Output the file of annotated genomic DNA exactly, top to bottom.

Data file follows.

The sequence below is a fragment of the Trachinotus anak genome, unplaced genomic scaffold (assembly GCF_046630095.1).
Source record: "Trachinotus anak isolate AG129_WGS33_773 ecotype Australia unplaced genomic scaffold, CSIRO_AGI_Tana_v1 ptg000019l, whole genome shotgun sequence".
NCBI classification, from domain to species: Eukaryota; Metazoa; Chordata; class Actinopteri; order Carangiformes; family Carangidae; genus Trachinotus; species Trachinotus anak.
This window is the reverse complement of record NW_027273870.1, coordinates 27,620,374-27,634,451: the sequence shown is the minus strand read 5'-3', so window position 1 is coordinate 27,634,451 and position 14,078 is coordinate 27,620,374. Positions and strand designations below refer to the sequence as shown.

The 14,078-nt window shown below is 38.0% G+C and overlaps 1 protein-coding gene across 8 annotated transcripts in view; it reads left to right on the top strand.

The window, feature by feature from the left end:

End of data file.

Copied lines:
The sequence below is a fragment of the Trachinotus anak genome, unplaced genomic scaffold (assembly GCF_046630095.1).
Source record: "Trachinotus anak isolate AG129_WGS33_773 ecotype Australia unplaced genomic scaffold, CSIRO_AGI_Tana_v1 ptg000019l, whole genome shotgun sequence".
NCBI classification, from domain to species: Eukaryota; Metazoa; Chordata; class Actinopteri; order Carangiformes; family Carangidae; genus Trachinotus; species Trachinotus anak.
This window is the reverse complement of record NW_027273870.1, coordinates 27,620,374-27,634,451: the sequence shown is the minus strand read 5'-3', so window position 1 is coordinate 27,634,451 and position 14,078 is coordinate 27,620,374. Positions and strand designations below refer to the sequence as shown.

The 14,078-nt window shown below is 38.0% G+C and overlaps 1 protein-coding gene across 8 annotated transcripts in view; it reads left to right on the top strand.

The window, feature by feature from the left end: